Id. at 967 (internal citations omitted).

Petitioner's arguments are similar to those that were rejected in Johnson. The Governor's review is based on the same criteria and record used by the Board. The additional layer of review is neutral and does not, it and of itself, increase Petitioner's punishment. Petitioner is not entitled to federal habeas relief on Claim II.

C. Claim III*fn2

Finally, in Claim III, Petitioner alleges that "the Board failed to comply to California Penal Code § 1170.2 and § 3041(c)." (Pet'r's Pet. at p. 23.) Specifically, Petitioner argues that he should have been before the Board no later than October 1, 1978 and have had a parole release date set at that time. First, to the extent that Petitioner bases this Claim under state law, it is not cognizable on federal habeas review. See Estelle v. McGuire, 502 U.S. 62, 67-68 (1991) (stating that it is not the province of a habeas court to examine state law questions). However, Petitioner also alludes to his equal protection and due process rights within this Claim. The ISL and DSL schemes both require that a prisoner be found suitable for parole before a parole date can be set. See In re Stanworth, 33 Cal. 3d 176, 183, 187 Cal. Rptr. 783, 654 P.2d 1311 (1982) ("Under both the 1976 and the current rules, a life prisoner must first be found suitable for parole before a parole date is set."). Furthermore, as previously stated, the ISL and DSL schemes both use the same criteria for determining whether a prisoner was suitable for parole. See Connor, 981 F.2d at 1033-34. Petitioner has not shown that he was discriminated against based on his membership in a protected class, see Lee v. City of Los Angeles, 250 F.3d 668, 686 (9th Cir. 2001), or that similarly situated individuals were treated differently without a rational basis for the difference in treatment. Cf. Village of Willowbrook v. Olech, 528 U.S. 562, 564 (2000) (per curiam). Petitioner's claims with respect to Claim III are without merit and do not warrant federal habeas relief.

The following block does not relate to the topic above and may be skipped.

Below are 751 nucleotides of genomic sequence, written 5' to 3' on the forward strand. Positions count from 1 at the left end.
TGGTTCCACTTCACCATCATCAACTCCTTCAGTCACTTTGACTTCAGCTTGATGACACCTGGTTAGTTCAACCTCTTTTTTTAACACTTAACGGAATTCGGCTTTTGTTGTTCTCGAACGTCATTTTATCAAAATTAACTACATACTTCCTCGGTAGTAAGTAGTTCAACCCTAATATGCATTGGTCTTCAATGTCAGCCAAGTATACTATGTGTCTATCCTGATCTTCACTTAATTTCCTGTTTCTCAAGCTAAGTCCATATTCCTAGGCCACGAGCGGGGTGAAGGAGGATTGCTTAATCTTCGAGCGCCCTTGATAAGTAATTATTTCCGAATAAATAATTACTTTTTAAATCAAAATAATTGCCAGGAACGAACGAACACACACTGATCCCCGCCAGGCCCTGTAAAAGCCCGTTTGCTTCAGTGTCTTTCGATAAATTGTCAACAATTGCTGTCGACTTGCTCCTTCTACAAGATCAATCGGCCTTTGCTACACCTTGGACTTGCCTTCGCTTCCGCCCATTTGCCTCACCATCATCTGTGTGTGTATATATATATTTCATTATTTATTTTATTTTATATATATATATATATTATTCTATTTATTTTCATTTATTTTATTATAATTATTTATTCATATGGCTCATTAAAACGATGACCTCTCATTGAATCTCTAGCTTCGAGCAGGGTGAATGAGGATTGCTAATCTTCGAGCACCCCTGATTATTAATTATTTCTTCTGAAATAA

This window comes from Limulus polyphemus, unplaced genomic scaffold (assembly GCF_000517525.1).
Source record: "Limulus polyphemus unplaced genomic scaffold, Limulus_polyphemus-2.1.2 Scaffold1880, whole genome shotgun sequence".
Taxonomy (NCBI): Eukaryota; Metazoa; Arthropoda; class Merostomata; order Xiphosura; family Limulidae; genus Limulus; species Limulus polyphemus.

V. CONCLUSION

Accordingly, IT IS HEREBY ORDERED that the December 14, 2010 findings and recommendations is VACATED.